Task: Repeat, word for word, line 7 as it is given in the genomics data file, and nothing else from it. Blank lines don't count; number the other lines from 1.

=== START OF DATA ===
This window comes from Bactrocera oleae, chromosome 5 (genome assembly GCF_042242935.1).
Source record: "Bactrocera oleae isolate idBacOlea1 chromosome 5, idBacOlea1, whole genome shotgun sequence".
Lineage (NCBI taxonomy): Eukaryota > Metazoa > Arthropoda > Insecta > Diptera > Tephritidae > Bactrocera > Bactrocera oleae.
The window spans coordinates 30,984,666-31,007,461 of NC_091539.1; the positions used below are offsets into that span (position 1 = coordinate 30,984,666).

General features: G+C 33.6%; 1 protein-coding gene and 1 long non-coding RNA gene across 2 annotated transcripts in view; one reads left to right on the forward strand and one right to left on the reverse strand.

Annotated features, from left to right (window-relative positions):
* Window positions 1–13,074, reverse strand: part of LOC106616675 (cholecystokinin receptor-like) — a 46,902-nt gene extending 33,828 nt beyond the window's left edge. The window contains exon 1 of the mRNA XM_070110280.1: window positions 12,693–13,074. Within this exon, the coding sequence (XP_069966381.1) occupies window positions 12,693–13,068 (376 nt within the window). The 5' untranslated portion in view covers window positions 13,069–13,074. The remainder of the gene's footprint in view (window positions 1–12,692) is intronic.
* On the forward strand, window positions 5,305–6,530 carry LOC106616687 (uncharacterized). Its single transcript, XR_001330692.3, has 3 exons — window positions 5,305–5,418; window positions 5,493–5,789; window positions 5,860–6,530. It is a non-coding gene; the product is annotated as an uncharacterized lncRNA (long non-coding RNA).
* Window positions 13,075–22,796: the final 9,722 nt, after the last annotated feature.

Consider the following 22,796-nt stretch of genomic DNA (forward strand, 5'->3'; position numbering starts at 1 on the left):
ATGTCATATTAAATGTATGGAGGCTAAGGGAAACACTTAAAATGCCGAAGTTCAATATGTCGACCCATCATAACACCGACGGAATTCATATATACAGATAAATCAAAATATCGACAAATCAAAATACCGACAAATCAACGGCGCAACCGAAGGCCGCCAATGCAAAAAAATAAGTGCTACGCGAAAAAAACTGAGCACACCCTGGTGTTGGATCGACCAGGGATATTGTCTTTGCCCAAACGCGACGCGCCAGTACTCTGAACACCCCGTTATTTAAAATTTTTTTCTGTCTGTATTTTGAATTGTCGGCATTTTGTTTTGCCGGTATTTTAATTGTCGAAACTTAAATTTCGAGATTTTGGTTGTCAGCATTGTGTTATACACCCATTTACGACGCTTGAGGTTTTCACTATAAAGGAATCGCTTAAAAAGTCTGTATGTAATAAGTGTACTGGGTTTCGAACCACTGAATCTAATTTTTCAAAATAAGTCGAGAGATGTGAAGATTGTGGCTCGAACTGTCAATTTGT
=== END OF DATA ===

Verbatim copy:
* Window positions 1–13,074, reverse strand: part of LOC106616675 (cholecystokinin receptor-like) — a 46,902-nt gene extending 33,828 nt beyond the window's left edge. The window contains exon 1 of the mRNA XM_070110280.1: window positions 12,693–13,074. Within this exon, the coding sequence (XP_069966381.1) occupies window positions 12,693–13,068 (376 nt within the window). The 5' untranslated portion in view covers window positions 13,069–13,074. The remainder of the gene's footprint in view (window positions 1–12,692) is intronic.